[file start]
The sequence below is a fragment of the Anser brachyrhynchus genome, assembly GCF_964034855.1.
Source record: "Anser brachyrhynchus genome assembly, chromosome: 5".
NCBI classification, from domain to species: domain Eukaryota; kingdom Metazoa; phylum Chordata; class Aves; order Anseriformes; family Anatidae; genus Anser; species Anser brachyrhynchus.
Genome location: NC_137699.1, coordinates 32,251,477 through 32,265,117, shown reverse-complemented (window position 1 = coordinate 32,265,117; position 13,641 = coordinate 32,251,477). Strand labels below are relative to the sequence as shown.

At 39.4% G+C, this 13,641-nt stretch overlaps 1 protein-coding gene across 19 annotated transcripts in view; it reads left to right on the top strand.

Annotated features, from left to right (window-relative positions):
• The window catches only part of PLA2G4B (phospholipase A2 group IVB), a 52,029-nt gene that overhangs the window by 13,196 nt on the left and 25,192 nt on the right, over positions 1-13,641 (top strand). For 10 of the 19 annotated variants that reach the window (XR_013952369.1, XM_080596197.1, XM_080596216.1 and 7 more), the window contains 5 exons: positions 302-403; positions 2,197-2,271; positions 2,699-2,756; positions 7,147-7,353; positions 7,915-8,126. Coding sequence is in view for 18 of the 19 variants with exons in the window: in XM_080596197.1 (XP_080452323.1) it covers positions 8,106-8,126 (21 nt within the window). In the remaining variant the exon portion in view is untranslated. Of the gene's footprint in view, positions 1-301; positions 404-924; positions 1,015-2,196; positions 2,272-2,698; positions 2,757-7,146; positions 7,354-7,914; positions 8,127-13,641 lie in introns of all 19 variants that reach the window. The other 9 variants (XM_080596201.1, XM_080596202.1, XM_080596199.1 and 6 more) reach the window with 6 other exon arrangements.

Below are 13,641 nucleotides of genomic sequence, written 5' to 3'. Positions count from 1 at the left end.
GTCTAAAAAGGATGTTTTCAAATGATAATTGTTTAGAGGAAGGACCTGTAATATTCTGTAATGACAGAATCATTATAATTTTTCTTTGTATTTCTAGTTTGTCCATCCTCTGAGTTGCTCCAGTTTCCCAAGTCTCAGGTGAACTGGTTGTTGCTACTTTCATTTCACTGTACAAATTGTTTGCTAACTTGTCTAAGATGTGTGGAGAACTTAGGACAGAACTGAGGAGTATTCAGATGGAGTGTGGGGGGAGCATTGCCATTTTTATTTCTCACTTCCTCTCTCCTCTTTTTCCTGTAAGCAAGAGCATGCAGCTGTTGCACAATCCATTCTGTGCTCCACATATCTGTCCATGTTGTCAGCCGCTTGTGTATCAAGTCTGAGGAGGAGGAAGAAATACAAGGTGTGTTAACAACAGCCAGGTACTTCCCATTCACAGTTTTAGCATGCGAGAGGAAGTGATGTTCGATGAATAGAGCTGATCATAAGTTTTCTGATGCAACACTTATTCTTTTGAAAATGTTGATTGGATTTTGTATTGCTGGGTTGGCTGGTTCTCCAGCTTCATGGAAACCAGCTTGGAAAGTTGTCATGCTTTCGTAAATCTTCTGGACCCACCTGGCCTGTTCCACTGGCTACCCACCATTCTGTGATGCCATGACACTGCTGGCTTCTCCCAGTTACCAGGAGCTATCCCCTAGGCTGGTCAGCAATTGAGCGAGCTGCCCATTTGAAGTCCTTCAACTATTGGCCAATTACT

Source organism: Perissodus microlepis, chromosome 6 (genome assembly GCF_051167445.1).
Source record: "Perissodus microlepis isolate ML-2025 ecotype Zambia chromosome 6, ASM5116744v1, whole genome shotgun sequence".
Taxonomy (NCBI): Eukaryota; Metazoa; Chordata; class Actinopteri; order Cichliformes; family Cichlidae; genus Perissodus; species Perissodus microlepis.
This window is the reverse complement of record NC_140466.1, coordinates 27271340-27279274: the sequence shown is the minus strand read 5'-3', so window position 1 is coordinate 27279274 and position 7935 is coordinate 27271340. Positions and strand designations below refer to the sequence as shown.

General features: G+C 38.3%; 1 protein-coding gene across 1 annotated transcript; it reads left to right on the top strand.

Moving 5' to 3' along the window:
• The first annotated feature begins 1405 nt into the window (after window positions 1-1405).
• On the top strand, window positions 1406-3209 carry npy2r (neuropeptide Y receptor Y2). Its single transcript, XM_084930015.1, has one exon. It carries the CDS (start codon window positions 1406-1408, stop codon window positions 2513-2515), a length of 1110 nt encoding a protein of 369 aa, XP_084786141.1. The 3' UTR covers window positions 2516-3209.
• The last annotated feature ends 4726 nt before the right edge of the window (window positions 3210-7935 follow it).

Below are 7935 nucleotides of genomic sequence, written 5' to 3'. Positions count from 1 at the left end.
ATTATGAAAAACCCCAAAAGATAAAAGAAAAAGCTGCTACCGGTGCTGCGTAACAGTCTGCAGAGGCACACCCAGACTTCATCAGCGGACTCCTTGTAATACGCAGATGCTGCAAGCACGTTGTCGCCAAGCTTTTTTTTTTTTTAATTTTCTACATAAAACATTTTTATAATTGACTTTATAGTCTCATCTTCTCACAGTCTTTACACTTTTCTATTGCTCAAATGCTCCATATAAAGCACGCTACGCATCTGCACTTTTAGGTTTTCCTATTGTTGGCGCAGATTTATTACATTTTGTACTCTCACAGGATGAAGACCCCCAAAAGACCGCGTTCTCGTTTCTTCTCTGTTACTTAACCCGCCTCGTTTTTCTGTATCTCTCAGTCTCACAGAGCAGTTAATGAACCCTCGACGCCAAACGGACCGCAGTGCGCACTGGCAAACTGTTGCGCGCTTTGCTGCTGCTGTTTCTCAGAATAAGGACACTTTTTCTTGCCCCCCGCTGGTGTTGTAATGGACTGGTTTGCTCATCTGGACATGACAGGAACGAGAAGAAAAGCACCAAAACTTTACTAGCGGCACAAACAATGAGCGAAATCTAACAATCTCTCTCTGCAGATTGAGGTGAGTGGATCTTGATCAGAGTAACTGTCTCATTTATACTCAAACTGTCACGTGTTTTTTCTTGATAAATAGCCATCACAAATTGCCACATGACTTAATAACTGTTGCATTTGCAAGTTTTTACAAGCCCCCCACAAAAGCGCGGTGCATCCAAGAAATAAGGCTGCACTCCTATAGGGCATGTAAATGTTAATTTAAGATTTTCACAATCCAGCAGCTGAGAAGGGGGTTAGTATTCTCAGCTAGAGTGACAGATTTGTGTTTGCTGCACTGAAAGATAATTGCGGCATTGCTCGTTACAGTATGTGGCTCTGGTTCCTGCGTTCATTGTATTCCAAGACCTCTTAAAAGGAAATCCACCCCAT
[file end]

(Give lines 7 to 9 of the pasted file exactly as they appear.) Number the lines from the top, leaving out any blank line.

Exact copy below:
• The window catches only part of PLA2G4B (phospholipase A2 group IVB), a 52,029-nt gene that overhangs the window by 13,196 nt on the left and 25,192 nt on the right, over positions 1-13,641 (top strand). For 10 of the 19 annotated variants that reach the window (XR_013952369.1, XM_080596197.1, XM_080596216.1 and 7 more), the window contains 5 exons: positions 302-403; positions 2,197-2,271; positions 2,699-2,756; positions 7,147-7,353; positions 7,915-8,126. Coding sequence is in view for 18 of the 19 variants with exons in the window: in XM_080596197.1 (XP_080452323.1) it covers positions 8,106-8,126 (21 nt within the window). In the remaining variant the exon portion in view is untranslated. Of the gene's footprint in view, positions 1-301; positions 404-924; positions 1,015-2,196; positions 2,272-2,698; positions 2,757-7,146; positions 7,354-7,914; positions 8,127-13,641 lie in introns of all 19 variants that reach the window. The other 9 variants (XM_080596201.1, XM_080596202.1, XM_080596199.1 and 6 more) reach the window with 6 other exon arrangements.

Below are 13,641 nucleotides of genomic sequence, written 5' to 3'. Positions count from 1 at the left end.
GTCTAAAAAGGATGTTTTCAAATGATAATTGTTTAGAGGAAGGACCTGTAATATTCTGTAATGACAGAATCATTATAATTTTTCTTTGTATTTCTAGTTTGTCCATCCTCTGAGTTGCTCCAGTTTCCCAAGTCTCAGGTGAACTGGTTGTTGCTACTTTCATTTCACTGTACAAATTGTTTGCTAACTTGTCTAAGATGTGTGGAGAACTTAGGACAGAACTGAGGAGTATTCAGATGGAGTGTGGGGGGAGCATTGCCATTTTTATTTCTCACTTCCTCTCTCCTCTTTTTCCTGTAAGCAAGAGCATGCAGCTGTTGCACAATCCATTCTGTGCTCCACATATCTGTCCATGTTGTCAGCCGCTTGTGTATCAAGTCTGAGGAGGAGGAAGAAATACAAGGTGTGTTAACAACAGCCAGGTACTTCCCATTCACAGTTTTAGCATGCGAGAGGAAGTGATGTTCGATGAATAGAGCTGATCATAAGTTTTCTGATGCAACACTTATTCTTTTGAAAATGTTGATTGGATTTTGTATTGCTGGGTTGGCTGGTTCTCCAGCTTCATGGAAACCAGCTTGGAAAGTTGTCATGCTTTCGTAAATCTTCTGGACCCACCTGGCCTGTTCCACTGGCTACCCACCATTCTGTGATGCCATGACACTGCTGGCTTCTCCCAGTTACCAGGAGCTATCCCCTAGGCTGGTCAGCAATTGAGCGAGCTGCCCATTTGAAGTCCTTCAACTATTGGCCAATTACT